People in Atlanta with sizable estates should be aware of the estate and gift tax exemption limit. Since it was initially raised to $5 million in 2011 and indexed for inflation, it has risen slightly higher each year. For 2015, the estate and gift tax exemption limit is $5.43 million per person, and the limit is expected to rise to $5.45 million for 2016.
As long as individuals keep the value of their estates within the estate and gift tax exemption limit, their estates will not owe any federal estate tax after they die. Married couples can each claim their own exemption and protect a $10.9 million estate from being taxed in 2016. Spouses may transfer an unlimited amount of assets to each other tax free, and a surviving spouse may use the deceased spouse's unused exemption amount under the rules of portability.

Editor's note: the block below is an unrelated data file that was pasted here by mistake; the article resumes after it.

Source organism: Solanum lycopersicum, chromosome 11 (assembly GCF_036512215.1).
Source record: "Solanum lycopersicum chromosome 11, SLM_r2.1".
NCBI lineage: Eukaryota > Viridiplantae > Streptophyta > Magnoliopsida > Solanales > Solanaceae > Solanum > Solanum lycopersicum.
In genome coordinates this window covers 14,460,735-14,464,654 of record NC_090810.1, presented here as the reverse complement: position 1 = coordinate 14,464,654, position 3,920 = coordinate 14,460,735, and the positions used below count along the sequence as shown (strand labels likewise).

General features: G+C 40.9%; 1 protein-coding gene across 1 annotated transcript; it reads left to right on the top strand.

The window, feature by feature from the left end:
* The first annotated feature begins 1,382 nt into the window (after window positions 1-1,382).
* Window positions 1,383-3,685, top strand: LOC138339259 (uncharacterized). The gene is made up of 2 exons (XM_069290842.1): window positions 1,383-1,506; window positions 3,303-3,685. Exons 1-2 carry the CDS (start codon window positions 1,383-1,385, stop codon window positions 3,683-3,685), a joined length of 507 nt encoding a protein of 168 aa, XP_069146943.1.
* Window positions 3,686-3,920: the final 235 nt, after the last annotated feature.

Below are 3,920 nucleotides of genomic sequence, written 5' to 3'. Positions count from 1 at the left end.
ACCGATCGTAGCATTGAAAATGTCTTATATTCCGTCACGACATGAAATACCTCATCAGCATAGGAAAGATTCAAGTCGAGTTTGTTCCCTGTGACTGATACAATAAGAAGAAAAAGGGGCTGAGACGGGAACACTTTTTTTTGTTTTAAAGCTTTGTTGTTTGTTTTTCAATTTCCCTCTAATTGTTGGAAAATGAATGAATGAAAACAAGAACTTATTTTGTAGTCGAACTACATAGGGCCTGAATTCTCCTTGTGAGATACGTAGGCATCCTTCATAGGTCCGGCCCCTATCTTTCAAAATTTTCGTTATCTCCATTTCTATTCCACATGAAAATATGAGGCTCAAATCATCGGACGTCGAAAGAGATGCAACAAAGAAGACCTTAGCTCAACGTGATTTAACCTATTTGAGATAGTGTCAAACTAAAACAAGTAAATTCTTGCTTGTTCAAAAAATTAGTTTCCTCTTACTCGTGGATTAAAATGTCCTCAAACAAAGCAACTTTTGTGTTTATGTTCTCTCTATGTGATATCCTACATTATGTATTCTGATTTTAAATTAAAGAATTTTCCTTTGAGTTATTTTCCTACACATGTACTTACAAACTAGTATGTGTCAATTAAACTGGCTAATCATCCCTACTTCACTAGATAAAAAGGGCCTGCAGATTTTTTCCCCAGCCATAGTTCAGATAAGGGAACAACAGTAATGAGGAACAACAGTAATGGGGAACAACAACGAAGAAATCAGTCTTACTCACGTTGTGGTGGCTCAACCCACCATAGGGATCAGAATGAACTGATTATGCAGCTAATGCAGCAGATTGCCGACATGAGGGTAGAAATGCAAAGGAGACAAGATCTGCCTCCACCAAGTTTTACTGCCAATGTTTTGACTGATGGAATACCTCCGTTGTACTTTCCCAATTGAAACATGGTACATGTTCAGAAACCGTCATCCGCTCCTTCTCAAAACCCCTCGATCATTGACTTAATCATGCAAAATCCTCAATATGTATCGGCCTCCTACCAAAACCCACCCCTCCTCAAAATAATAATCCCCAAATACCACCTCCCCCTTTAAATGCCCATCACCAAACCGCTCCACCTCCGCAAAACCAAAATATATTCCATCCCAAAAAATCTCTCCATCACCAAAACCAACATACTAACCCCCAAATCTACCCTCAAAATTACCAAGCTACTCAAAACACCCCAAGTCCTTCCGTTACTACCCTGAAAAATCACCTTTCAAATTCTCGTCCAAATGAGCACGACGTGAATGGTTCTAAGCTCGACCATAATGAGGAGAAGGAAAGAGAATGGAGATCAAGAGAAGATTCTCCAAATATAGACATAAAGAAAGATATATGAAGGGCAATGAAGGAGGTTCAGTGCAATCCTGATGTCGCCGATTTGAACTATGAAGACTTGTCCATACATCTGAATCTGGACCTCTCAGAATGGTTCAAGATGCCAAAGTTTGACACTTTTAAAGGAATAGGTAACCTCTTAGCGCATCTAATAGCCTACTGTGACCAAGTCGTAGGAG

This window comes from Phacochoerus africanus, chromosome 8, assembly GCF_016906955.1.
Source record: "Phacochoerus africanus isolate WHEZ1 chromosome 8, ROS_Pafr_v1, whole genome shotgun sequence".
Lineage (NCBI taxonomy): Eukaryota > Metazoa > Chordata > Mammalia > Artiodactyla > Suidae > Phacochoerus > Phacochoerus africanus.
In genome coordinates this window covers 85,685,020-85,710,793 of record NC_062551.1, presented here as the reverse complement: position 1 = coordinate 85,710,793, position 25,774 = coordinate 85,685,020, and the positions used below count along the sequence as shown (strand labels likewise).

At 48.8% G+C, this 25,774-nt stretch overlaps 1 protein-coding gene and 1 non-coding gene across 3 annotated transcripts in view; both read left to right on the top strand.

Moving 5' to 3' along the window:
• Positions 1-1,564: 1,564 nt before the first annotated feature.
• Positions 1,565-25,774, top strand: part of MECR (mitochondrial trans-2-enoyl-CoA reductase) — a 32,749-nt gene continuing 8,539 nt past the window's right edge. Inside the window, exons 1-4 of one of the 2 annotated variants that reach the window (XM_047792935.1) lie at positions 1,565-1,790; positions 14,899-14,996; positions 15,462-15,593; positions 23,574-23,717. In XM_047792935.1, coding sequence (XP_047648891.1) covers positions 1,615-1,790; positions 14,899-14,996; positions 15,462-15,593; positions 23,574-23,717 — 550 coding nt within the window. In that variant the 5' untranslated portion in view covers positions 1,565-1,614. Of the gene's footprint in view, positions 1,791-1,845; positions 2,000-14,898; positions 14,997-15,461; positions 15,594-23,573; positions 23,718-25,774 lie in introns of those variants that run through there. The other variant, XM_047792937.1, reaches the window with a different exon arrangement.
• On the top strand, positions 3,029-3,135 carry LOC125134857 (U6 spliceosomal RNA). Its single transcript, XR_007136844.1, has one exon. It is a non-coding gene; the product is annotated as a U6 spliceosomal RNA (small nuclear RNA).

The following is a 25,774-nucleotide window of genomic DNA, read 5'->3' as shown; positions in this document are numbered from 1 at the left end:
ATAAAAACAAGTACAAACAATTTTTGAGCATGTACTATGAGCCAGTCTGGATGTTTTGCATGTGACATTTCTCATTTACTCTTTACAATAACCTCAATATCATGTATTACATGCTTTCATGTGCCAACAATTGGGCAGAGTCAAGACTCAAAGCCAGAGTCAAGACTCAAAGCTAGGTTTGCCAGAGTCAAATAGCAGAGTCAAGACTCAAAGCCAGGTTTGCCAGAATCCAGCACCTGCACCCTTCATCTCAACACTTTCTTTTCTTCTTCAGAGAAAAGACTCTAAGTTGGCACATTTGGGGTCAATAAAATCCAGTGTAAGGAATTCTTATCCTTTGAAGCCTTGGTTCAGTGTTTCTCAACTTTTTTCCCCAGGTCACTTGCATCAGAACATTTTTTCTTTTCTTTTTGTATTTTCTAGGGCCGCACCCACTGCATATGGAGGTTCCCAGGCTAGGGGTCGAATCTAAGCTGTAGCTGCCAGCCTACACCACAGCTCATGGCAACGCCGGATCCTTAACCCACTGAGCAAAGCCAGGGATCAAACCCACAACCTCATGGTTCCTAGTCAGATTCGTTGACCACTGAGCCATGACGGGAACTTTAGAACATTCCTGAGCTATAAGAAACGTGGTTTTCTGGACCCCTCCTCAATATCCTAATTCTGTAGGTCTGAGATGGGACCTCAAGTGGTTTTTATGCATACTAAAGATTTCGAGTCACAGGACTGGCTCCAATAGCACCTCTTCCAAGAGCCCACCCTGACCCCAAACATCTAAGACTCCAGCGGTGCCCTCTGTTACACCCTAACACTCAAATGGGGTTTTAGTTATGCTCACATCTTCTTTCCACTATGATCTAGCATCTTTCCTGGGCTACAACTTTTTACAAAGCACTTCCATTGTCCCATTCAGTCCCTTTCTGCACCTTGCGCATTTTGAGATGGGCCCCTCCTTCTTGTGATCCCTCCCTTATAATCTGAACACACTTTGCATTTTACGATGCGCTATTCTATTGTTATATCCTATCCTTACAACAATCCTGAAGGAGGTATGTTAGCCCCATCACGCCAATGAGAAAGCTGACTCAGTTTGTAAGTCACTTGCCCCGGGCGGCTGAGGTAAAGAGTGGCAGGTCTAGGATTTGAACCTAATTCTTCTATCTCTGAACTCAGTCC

If people have an estate that might be subject to federal estate tax when they die, they may choose to whittle down their estate during their lifetime by making annual tax-free gifts. Right now, a person can make as many annual gifts of $14,000 or less as they choose. These gifts will not count towards the federal estate and gift tax exemption limit.
An estate planning attorney may be able to help an individual or couple to mitigate their estate tax burden by setting up trusts or planning annual gifts. Even if a person's assets are worth more than the estate and gift tax exemption limit, there are often a variety of methods to help heirs from having to indirectly bear the estate tax burden on their inheritance.